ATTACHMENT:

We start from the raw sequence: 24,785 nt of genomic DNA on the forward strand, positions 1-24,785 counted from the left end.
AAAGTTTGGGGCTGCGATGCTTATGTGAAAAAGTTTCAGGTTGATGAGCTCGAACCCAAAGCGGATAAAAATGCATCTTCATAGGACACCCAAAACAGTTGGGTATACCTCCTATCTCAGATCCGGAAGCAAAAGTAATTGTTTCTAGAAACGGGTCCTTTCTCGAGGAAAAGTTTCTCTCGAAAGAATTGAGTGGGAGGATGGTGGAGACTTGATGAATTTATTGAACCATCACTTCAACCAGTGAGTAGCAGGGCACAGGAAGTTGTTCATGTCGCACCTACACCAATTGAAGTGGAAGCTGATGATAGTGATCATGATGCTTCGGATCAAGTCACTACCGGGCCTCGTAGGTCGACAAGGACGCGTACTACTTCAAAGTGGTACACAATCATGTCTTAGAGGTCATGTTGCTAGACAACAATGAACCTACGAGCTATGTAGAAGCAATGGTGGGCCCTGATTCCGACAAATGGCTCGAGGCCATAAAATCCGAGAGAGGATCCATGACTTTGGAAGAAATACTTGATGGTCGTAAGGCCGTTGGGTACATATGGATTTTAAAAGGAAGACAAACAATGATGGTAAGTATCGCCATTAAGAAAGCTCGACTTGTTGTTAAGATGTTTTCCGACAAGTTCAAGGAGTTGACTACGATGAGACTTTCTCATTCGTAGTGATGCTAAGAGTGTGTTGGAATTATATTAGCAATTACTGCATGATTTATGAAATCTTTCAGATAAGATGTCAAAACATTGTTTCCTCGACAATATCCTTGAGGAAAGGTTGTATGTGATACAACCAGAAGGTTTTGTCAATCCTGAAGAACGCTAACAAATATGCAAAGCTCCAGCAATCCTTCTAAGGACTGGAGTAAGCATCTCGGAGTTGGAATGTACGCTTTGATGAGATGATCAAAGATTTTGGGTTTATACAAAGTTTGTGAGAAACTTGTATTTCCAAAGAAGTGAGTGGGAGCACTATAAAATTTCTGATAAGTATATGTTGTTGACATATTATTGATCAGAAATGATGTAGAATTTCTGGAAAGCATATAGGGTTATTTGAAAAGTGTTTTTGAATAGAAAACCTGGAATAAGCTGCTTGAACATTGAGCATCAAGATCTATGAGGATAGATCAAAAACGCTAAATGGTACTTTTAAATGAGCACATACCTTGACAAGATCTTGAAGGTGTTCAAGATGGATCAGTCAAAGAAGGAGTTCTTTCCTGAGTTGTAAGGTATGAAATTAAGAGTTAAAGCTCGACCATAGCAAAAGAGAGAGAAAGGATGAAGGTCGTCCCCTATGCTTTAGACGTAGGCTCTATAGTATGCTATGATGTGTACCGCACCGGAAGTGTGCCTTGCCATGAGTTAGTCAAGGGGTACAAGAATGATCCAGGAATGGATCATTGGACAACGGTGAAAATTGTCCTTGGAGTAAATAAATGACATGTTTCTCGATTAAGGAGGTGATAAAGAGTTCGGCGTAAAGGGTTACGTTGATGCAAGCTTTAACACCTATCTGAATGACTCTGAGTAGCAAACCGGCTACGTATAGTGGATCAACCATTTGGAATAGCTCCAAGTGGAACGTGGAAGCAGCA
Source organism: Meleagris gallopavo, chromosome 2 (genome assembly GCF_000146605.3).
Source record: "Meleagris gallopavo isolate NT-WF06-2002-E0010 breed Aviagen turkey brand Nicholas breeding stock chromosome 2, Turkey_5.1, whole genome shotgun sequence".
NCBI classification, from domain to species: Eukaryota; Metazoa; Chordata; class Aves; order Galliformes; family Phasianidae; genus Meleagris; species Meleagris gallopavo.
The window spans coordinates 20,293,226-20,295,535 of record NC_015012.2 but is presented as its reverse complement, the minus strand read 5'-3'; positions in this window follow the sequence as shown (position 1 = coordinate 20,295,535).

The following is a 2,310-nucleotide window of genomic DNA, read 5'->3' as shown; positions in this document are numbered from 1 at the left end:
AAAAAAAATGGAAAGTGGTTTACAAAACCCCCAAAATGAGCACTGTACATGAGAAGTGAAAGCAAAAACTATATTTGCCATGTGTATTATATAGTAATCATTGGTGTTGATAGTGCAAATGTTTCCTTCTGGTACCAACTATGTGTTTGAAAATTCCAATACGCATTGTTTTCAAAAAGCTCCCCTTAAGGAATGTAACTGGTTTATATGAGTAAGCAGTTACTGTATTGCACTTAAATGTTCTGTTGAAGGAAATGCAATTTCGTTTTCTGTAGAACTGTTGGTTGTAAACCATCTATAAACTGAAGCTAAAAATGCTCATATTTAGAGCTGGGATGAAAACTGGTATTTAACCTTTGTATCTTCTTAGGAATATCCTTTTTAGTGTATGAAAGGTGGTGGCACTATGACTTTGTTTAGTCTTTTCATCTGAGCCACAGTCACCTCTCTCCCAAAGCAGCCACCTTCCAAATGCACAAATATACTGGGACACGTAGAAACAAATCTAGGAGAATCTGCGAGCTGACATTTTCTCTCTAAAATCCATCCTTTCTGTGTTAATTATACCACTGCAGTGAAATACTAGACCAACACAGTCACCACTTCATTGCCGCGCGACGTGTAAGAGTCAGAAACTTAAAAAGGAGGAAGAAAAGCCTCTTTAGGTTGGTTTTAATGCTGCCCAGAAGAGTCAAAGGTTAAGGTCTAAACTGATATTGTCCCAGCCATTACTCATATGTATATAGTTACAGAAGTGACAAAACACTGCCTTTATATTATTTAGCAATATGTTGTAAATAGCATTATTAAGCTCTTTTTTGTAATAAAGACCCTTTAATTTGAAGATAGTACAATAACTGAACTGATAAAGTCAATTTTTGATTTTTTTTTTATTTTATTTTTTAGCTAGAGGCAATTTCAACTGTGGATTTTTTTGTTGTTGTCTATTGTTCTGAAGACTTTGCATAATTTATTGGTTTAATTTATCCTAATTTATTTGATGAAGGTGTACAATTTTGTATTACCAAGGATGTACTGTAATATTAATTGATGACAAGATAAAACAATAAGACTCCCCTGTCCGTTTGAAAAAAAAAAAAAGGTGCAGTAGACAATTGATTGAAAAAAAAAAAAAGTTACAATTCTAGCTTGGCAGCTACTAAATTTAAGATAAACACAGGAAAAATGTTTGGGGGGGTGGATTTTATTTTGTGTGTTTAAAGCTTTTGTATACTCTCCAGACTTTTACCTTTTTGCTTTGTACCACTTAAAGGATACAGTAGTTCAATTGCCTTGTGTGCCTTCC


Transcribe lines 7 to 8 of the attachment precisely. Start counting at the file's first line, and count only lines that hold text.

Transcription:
The following is a 2,310-nucleotide window of genomic DNA, read 5'->3' as shown; positions in this document are numbered from 1 at the left end:
AAAAAAAATGGAAAGTGGTTTACAAAACCCCCAAAATGAGCACTGTACATGAGAAGTGAAAGCAAAAACTATATTTGCCATGTGTATTATATAGTAATCATTGGTGTTGATAGTGCAAATGTTTCCTTCTGGTACCAACTATGTGTTTGAAAATTCCAATACGCATTGTTTTCAAAAAGCTCCCCTTAAGGAATGTAACTGGTTTATATGAGTAAGCAGTTACTGTATTGCACTTAAATGTTCTGTTGAAGGAAATGCAATTTCGTTTTCTGTAGAACTGTTGGTTGTAAACCATCTATAAACTGAAGCTAAAAATGCTCATATTTAGAGCTGGGATGAAAACTGGTATTTAACCTTTGTATCTTCTTAGGAATATCCTTTTTAGTGTATGAAAGGTGGTGGCACTATGACTTTGTTTAGTCTTTTCATCTGAGCCACAGTCACCTCTCTCCCAAAGCAGCCACCTTCCAAATGCACAAATATACTGGGACACGTAGAAACAAATCTAGGAGAATCTGCGAGCTGACATTTTCTCTCTAAAATCCATCCTTTCTGTGTTAATTATACCACTGCAGTGAAATACTAGACCAACACAGTCACCACTTCATTGCCGCGCGACGTGTAAGAGTCAGAAACTTAAAAAGGAGGAAGAAAAGCCTCTTTAGGTTGGTTTTAATGCTGCCCAGAAGAGTCAAAGGTTAAGGTCTAAACTGATATTGTCCCAGCCATTACTCATATGTATATAGTTACAGAAGTGACAAAACACTGCCTTTATATTATTTAGCAATATGTTGTAAATAGCATTATTAAGCTCTTTTTTGTAATAAAGACCCTTTAATTTGAAGATAGTACAATAACTGAACTGATAAAGTCAATTTTTGATTTTTTTTTTATTTTATTTTTTAGCTAGAGGCAATTTCAACTGTGGATTTTTTTGTTGTTGTCTATTGTTCTGAAGACTTTGCATAATTTATTGGTTTAATTTATCCTAATTTATTTGATGAAGGTGTACAATTTTGTATTACCAAGGATGTACTGTAATATTAATTGATGACAAGATAAAACAATAAGACTCCCCTGTCCGTTTGAAAAAAAAAAAAAGGTGCAGTAGACAATTGATTGAAAAAAAAAAAAAGTTACAATTCTAGCTTGGCAGCTACTAAATTTAAGATAAACACAGGAAAAATGTTTGGGGGGGTGGATTTTATTTTGTGTGTTTAAAGCTTTTGTATACTCTCCAGACTTTTACCTTTTTGCTTTGTACCACTTAAAGGATACAGTAGTTCAATTGCCTTGTGTGCCTTCC